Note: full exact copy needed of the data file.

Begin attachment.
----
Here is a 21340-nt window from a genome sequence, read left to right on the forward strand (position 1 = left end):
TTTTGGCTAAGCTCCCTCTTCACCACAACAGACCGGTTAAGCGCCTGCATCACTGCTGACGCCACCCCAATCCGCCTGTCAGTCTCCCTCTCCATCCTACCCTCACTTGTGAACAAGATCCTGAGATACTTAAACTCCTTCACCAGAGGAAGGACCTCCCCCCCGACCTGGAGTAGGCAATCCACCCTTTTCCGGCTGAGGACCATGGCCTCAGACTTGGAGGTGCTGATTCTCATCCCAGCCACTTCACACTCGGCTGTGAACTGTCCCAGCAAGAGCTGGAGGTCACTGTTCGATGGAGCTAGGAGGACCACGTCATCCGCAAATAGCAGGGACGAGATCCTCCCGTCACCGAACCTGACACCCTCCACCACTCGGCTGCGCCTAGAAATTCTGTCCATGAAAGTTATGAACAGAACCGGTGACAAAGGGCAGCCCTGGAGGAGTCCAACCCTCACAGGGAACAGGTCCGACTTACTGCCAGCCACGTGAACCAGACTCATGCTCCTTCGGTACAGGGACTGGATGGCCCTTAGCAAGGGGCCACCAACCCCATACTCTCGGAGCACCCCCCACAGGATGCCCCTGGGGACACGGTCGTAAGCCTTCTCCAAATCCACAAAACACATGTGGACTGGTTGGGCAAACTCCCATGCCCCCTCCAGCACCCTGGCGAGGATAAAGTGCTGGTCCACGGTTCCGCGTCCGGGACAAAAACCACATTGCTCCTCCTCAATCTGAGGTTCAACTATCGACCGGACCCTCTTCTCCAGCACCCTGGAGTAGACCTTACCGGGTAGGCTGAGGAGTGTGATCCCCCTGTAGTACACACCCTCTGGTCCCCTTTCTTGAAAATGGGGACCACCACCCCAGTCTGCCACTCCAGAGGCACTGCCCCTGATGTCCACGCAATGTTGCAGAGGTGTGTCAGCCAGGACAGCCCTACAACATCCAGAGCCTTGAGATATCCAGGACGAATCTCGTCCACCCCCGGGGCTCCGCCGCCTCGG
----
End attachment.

Here is a 21340-nt window from a genome sequence, read left to right on the forward strand (position 1 = left end):
TTTTGGCTAAGCTCCCTCTTCACCACAACAGACCGGTTAAGCGCCTGCATCACTGCTGACGCCACCCCAATCCGCCTGTCAGTCTCCCTCTCCATCCTACCCTCACTTGTGAACAAGATCCTGAGATACTTAAACTCCTTCACCAGAGGAAGGACCTCCCCCCCGACCTGGAGTAGGCAATCCACCCTTTTCCGGCTGAGGACCATGGCCTCAGACTTGGAGGTGCTGATTCTCATCCCAGCCACTTCACACTCGGCTGTGAACTGTCCCAGCAAGAGCTGGAGGTCACTGTTCGATGGAGCTAGGAGGACCACGTCATCCGCAAATAGCAGGGACGAGATCCTCCCGTCACCGAACCTGACACCCTCCACCACTCGGCTGCGCCTAGAAATTCTGTCCATGAAAGTTATGAACAGAACCGGTGACAAAGGGCAGCCCTGGAGGAGTCCAACCCTCACAGGGAACAGGTCCGACTTACTGCCAGCCACGTGAACCAGACTCATGCTCCTTCGGTACAGGGACTGGATGGCCCTTAGCAAGGGGCCACCAACCCCATACTCTCGGAGCACCCCCCACAGGATGCCCCTGGGGACACGGTCGTAAGCCTTCTCCAAATCCACAAAACACATGTGGACTGGTTGGGCAAACTCCCATGCCCCCTCCAGCACCCTGGCGAGGATAAAGTGCTGGTCCACGGTTCCGCGTCCGGGACAAAAACCACATTGCTCCTCCTCAATCTGAGGTTCAACTATCGACCGGACCCTCTTCTCCAGCACCCTGGAGTAGACCTTACCGGGTAGGCTGAGGAGTGTGATCCCCCTGTAGTACACACCCTCTGGTCCCCTTTCTTGAAAATGGGGACCACCACCCCAGTCTGCCACTCCAGAGGCACTGCCCCTGATGTCCACGCAATGTTGCAGAGGTGTGTCAGCCAGGACAGCCCTACAACATCCAGAGCCTTGAGATATCCAGGACGAATCTCGTCCACCCCCGGGGCTCCGCCGCCTCGG